Applied Physics

More Memory Please

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Science  11 Apr 2014:
Vol. 344, Issue 6180, pp. 129
DOI: 10.1126/science.344.6180.129-c

The storage density of digital media has soared by many orders of magnitude over the past several decades, but still there is demand to store even more on an even smaller scale. Doing so, however, has its bounds, as engineering capabilities or fundamental physical limitations may hinder further size reduction. Phase-change memory materials provide a platform to store digital information in the form of bits, the state of the bit being distinguished by the different reflective properties of the amorphous and crystalline state. The state of the bit typically is set by optical, electrical, or thermal pulses that change the phase of the materials. Instead of shrinking the size of the bit, Wang et al. show that such a phase-change memory bit can access several levels. Using a series of ultrafast laser pulses to the control the amount of energy pumped into the bit, they show that a ladder (or gray scale) of stable states can be accessed. Such a multilevel approach could be useful for enhancing effective storage density without the need to shrink the device size. “What I know can be written on the back of a postage stamp” may actually turn out to be a rather showy feat of memory recall, and not a self-deprecating claim of modest knowledge as intended.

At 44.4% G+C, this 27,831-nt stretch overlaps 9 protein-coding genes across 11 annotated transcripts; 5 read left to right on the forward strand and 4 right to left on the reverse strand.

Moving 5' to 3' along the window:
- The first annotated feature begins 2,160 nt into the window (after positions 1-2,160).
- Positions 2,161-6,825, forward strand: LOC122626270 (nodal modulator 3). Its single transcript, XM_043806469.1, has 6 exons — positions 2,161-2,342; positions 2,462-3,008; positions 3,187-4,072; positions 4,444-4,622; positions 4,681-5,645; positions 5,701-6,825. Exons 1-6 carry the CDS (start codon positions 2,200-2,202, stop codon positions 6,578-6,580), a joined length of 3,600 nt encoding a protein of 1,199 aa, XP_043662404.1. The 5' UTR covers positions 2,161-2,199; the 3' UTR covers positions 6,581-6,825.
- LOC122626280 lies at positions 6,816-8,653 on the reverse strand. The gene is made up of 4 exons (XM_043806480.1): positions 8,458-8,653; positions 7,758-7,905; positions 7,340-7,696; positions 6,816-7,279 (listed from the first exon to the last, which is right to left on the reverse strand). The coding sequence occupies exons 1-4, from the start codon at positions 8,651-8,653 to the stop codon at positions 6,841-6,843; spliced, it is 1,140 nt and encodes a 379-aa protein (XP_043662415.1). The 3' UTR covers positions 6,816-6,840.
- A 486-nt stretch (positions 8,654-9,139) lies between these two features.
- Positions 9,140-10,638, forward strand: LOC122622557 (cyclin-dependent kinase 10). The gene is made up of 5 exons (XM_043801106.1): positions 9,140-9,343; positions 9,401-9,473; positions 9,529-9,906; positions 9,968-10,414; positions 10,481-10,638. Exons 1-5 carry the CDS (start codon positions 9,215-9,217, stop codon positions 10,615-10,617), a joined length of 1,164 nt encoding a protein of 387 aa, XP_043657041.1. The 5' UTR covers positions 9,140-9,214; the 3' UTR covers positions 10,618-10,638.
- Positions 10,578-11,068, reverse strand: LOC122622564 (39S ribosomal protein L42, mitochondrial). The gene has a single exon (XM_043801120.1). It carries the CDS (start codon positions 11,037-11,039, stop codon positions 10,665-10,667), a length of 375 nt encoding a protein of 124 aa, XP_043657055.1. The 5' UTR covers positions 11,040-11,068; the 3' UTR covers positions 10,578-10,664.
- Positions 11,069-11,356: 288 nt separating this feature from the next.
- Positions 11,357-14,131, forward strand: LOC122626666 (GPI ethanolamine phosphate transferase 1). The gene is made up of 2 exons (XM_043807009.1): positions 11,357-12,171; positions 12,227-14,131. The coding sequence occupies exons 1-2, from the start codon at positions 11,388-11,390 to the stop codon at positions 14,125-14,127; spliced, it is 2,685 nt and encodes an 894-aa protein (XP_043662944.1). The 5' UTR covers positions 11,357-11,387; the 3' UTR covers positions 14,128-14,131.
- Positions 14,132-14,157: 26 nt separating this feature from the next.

Appl. Phys. Lett. 104, 121105 (2014).

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